“If I knew then what I know now…” ever said that? Have you ever wondered if you knew the hurdles you’d have to overcome to achieve certain goals if you’d do it again? Are some victories worth any price?
As an Orthodox convert, and knowing many other Orthodox converts, many converts faced unbelievable challenges since converting to Orthodoxy and I have asked myself, more than once, if I thought it had been worth the effort to actually leave the church I was pastoring, deal with the misunderstanding of friends and family, and answer all those questions over and over again. The answer is “yes” it was worth it. Why?
Well, the scripture occurs to me: “Simon Peter answered him, "Lord, to whom shall we go? You have the words of eternal life.” John 6:68
Jesus had just finished telling the crowd gathered around Him "I tell you the truth, unless you eat the flesh of the Son of Man and drink his blood, you have no life in you. (John 6:53)
The crowd gathered around Jesus because He had just fed them miraculously. They were drawn to Him because their bellies were full, not because they were spiritually hungry. And when Jesus confronted them with a “hard saying” they left Him. As the crowd dispersed, Jesus asked His disciples if they too would leave Him and Peter answer "Lord, to whom shall we go? You have the words of eternal life.” (John 6:68)
I am continuing to learn a lesson about truth, and about being a true disciple of Jesus: Truth doesn’t mean ease, but it does mean peace.
The fact of the matter is that we are all really converts. All of us, especially those of us blessed by God to have been raised in an Orthodox home, have to make the faith our own. We have to come to grips with the claims of Jesus to be the Lord of our lives and not just a cultural security blanket.
We have to learn the lessons of converts.
First, conversion isn’t a one time event. To be sure, there are times in our lives when we make that first committed step of faith, but I pray it won’t be our last step. In our own lives, there are times when we have made a strong commitment to develop our faith and those times are precious to us, but we can’t sit on past events. Our spiritual journey is to be an ongoing growth in the life God has given us in His Son. As St. Paul said, we are to move from “glory to glory.”(2 Cor. 3:18)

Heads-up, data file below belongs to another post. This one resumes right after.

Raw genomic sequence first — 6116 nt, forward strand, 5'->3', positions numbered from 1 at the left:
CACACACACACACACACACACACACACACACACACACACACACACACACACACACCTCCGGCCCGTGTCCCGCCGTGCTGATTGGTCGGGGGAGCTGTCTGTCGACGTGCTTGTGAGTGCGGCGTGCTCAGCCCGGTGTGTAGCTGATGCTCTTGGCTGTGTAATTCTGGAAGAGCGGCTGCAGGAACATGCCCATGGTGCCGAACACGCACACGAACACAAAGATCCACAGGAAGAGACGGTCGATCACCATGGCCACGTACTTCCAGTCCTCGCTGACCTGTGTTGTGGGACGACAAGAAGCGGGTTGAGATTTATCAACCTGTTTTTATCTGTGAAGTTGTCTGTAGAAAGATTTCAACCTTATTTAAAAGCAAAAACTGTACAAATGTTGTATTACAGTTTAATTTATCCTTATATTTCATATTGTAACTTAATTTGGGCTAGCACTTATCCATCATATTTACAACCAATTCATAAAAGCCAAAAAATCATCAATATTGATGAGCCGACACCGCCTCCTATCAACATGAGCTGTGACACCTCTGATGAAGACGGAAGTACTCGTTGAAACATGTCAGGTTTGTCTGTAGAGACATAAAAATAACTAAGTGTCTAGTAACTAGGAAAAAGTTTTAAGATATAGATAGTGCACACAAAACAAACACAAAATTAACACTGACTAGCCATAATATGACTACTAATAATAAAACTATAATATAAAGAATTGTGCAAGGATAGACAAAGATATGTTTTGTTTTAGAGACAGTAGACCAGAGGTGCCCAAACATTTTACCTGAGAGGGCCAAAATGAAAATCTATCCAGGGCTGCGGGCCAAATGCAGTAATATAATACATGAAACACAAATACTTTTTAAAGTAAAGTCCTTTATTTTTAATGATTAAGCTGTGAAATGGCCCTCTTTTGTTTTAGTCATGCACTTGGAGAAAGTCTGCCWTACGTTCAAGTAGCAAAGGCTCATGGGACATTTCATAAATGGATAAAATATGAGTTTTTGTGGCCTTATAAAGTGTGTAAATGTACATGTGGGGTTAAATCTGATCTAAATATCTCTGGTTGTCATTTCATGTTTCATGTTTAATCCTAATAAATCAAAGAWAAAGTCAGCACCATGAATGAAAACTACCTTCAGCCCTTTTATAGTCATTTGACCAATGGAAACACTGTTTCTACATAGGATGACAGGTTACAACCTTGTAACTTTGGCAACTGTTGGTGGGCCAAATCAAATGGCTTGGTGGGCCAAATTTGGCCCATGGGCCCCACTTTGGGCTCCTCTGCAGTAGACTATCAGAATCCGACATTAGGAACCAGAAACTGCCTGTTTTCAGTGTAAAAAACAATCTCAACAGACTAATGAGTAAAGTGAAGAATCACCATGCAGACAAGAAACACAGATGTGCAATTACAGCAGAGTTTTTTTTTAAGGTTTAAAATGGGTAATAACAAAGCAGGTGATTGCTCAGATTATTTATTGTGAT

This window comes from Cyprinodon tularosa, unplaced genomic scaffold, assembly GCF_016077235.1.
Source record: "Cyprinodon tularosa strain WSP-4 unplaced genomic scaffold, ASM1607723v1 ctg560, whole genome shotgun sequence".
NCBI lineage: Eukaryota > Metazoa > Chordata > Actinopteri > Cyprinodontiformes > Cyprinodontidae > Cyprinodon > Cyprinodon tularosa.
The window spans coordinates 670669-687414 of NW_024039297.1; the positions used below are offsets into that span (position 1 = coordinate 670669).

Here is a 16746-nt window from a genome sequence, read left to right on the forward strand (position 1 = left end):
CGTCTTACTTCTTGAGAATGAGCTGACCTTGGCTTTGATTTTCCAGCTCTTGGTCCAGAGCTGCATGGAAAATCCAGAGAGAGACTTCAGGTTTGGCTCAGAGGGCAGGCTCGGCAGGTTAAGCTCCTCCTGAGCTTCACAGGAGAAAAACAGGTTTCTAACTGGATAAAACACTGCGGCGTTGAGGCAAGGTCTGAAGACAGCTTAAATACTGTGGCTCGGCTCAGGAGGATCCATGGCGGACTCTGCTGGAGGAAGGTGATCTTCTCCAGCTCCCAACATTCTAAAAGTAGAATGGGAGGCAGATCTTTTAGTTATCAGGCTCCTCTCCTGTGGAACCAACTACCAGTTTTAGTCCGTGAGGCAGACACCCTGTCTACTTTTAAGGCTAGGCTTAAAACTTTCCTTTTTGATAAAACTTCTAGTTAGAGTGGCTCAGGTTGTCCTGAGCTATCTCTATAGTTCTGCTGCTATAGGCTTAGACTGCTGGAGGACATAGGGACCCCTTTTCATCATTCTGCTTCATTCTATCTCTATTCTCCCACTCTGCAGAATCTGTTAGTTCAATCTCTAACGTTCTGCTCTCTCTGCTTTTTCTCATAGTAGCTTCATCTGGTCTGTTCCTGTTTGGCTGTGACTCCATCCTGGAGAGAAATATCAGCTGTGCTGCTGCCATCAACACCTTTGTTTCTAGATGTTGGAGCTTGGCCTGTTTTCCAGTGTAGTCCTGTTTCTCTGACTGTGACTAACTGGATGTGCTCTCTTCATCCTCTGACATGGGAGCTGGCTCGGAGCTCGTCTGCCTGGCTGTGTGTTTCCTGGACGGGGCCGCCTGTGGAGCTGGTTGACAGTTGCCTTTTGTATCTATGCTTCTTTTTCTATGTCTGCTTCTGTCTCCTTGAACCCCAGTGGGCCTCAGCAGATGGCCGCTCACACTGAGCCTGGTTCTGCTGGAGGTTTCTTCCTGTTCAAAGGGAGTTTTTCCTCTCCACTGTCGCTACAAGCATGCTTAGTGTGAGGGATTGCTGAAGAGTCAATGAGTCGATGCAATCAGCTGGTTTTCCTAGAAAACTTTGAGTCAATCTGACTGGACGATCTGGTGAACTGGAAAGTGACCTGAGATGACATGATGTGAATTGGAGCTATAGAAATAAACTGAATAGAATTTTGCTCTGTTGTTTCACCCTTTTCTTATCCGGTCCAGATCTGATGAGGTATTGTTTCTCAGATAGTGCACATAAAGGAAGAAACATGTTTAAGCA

Second, conversion costs. Nothing worthwhile comes easy, and that is especially true of spiritual growth. We live in a world where it is easy to live a selfish life and hard to swim against the tide of “me first.” Jesus told His disciples “And whoever does not bear his cross and come after Me cannot be My disciple. For which of you, intending to build a tower, does not sit down first and count the cost, whether he has enough to finish it-- lest, after he has laid the foundation, and is not able to finish, all who see it begin to mock him, saying, "This man began to build and was not able to finish.' (Luke 14:27-30)
If we place value on our spiritual maturing and spiritual growth, we’ll come to expect that our growth probably will cost us in time, effort, and even hardship. When we commit to growing in our faith, we face the opposition of the Evil One, the world around us, and even our own laziness.
Finally, conversion is worth it. You’ve heard me quote over and over again that we will “reap if we do not faint.” There are so many things in this life that try to draw your energy, things that, in light of eternity, just don’t deserve the attention and time we give them. But this is never true of the efforts we expend to grow in our faith and develop our spiritual selves. With all the wisdom and beauty preserved for us and available to us as Orthodox Christians, we can see our lives truly “converted” to that new life Christ gave the whole world on that first Pascha morning. It’s your birth right. Don’t forsake it for that which can rust and turn to dust.
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